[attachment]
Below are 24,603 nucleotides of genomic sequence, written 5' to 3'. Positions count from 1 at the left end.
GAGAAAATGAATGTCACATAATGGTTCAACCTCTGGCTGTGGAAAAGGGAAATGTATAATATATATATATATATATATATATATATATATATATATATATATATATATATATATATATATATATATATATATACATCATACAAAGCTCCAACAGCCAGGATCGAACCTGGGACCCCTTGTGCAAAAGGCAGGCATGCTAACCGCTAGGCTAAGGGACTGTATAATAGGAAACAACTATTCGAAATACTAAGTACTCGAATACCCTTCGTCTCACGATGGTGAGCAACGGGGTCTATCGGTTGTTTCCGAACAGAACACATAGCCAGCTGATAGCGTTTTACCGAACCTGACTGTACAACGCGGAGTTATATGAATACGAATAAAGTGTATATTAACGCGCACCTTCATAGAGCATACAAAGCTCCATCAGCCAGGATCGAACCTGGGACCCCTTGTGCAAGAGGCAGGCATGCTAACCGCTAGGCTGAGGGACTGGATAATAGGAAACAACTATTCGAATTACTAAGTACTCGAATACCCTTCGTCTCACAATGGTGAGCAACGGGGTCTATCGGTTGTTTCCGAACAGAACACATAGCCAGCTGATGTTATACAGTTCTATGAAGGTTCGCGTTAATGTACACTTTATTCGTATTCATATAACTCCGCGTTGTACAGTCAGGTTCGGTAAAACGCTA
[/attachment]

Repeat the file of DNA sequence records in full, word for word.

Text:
Below are 24,603 nucleotides of genomic sequence, written 5' to 3'. Positions count from 1 at the left end.
GAGAAAATGAATGTCACATAATGGTTCAACCTCTGGCTGTGGAAAAGGGAAATGTATAATATATATATATATATATATATATATATATATATATATATATATATATATATATATATATATATATATATATATACATCATACAAAGCTCCAACAGCCAGGATCGAACCTGGGACCCCTTGTGCAAAAGGCAGGCATGCTAACCGCTAGGCTAAGGGACTGTATAATAGGAAACAACTATTCGAAATACTAAGTACTCGAATACCCTTCGTCTCACGATGGTGAGCAACGGGGTCTATCGGTTGTTTCCGAACAGAACACATAGCCAGCTGATAGCGTTTTACCGAACCTGACTGTACAACGCGGAGTTATATGAATACGAATAAAGTGTATATTAACGCGCACCTTCATAGAGCATACAAAGCTCCATCAGCCAGGATCGAACCTGGGACCCCTTGTGCAAGAGGCAGGCATGCTAACCGCTAGGCTGAGGGACTGGATAATAGGAAACAACTATTCGAATTACTAAGTACTCGAATACCCTTCGTCTCACAATGGTGAGCAACGGGGTCTATCGGTTGTTTCCGAACAGAACACATAGCCAGCTGATGTTATACAGTTCTATGAAGGTTCGCGTTAATGTACACTTTATTCGTATTCATATAACTCCGCGTTGTACAGTCAGGTTCGGTAAAACGCTA